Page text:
Squeezebox Encounter #1

Over the past six months, on many occasions, I've cycled home from working in Soho along Guilford Street in Bloomsbury. There has been a Syrian, possibly East European man who has been playing the accordion outside Coram's Fields at the foot of Lamb's Conduit Street. He's usually fluently performing an ethnic folk piece. I've often thought as I pedal past that he'd make a lot of money if he knew how to play the hornpipe.

It stands to reason doesn't it? Anyone aged 35 or over will instantly think of happy times, of the old children's TV, and Captain Pugwash. And they'll gladly dig deep in their pockets. It'd put a smile on the meanest of faces. I mean, he wouldn't have to play it constantly, that might be annoying; but only now and then at opportune moments. Time after time as I rush home I've thought this, each time promising to myself that next time I would stop and tell the chap. I would impart this useful insight into British customs.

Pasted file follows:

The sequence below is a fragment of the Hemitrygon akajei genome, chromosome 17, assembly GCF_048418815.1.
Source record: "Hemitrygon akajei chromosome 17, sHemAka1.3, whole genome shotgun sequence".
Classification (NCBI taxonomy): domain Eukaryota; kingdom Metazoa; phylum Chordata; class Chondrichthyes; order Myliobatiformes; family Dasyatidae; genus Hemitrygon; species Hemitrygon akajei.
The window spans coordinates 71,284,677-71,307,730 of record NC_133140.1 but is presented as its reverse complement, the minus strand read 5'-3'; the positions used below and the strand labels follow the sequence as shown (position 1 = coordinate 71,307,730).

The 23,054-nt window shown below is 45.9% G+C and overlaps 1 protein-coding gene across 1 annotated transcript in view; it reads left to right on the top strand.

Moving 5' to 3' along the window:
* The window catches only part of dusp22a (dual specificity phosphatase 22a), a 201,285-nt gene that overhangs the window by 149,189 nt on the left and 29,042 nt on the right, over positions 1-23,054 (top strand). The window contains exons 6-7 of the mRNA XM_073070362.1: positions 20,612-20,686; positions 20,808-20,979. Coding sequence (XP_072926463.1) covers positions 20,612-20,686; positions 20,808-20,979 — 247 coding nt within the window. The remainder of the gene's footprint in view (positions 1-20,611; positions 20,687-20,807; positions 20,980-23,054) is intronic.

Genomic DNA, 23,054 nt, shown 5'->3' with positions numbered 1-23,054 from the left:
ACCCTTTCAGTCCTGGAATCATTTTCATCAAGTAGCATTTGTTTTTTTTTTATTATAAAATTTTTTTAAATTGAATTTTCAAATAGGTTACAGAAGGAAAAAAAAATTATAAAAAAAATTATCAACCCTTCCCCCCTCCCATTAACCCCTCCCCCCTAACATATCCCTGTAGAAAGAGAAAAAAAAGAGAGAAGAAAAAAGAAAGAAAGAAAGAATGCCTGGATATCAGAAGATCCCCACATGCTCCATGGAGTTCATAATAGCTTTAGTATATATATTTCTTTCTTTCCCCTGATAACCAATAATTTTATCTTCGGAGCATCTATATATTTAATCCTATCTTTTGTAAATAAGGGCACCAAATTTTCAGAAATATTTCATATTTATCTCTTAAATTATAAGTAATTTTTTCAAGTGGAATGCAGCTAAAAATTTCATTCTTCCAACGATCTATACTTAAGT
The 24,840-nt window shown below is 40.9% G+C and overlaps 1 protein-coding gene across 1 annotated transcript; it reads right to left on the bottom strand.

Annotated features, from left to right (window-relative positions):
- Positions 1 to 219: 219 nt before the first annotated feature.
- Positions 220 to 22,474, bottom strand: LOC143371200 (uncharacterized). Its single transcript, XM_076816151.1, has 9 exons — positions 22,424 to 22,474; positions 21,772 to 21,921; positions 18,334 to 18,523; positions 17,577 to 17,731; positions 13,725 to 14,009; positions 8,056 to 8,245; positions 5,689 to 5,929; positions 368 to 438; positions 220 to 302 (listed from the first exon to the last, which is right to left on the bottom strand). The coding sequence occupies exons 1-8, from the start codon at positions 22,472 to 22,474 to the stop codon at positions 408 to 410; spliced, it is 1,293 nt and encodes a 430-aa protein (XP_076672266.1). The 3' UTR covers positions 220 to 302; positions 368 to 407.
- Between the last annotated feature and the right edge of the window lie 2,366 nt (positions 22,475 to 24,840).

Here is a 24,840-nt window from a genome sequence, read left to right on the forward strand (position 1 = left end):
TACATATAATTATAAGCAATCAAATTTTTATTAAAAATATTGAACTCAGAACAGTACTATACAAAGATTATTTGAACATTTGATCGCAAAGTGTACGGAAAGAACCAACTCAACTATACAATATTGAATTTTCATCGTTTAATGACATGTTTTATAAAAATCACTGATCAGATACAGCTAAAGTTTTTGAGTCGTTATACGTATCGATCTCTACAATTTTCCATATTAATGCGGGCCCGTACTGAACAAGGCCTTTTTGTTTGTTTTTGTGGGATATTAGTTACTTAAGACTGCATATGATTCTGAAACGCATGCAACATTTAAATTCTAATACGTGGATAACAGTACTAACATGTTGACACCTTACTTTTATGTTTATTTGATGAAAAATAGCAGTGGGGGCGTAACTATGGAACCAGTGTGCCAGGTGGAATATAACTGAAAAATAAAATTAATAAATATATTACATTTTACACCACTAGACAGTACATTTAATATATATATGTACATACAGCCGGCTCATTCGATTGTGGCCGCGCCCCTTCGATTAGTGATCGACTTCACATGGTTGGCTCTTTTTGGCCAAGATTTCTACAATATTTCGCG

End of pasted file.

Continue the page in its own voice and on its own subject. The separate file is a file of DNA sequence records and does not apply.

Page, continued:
This evening, after a pretty taxing day, I was heading his way along Great Russell Street and the thought came into my head that he might be there, playing his concertina. And if he was, this time I would stop and speak with him. It could be awkward, and it proved to be as such. Yes. He was there. I mounted the kerb on my bike. Instantly I started routing round my pockets for a pound coin or two but I didn't have even a penny. I noticed that the busker, a small slightly wrinkled man didn't look up. I realised that the guy was blind.

Undeterred, I thought if I was gentle and polite I could still try this. Did he know the hornpipe? He'd make a few bob if he knew the hornpipe! No. No he didn't. So I sung it: "Duddle de da, duddle de da, di da, di da, di da, di da, di duddle de da, duddle de da...." No. "Ah. English!", he said. And pretty skilfully, he made an attempt to play it back to me. But to be truthful it didn't really bear much resemblance to the hornpipe. Although he didn't seem at all bothered or insulted I felt really bad and a bit embarrassed. Also rather like a bully. I didn't even have any money to give him. I told him I'd bring some money with me next time and wished him the very best.

On the way home I was pondering how I could play him the hornpipe properly so he could hear it and, as I've only just figured out, YouTube would do the trick. I think I'll try again another day.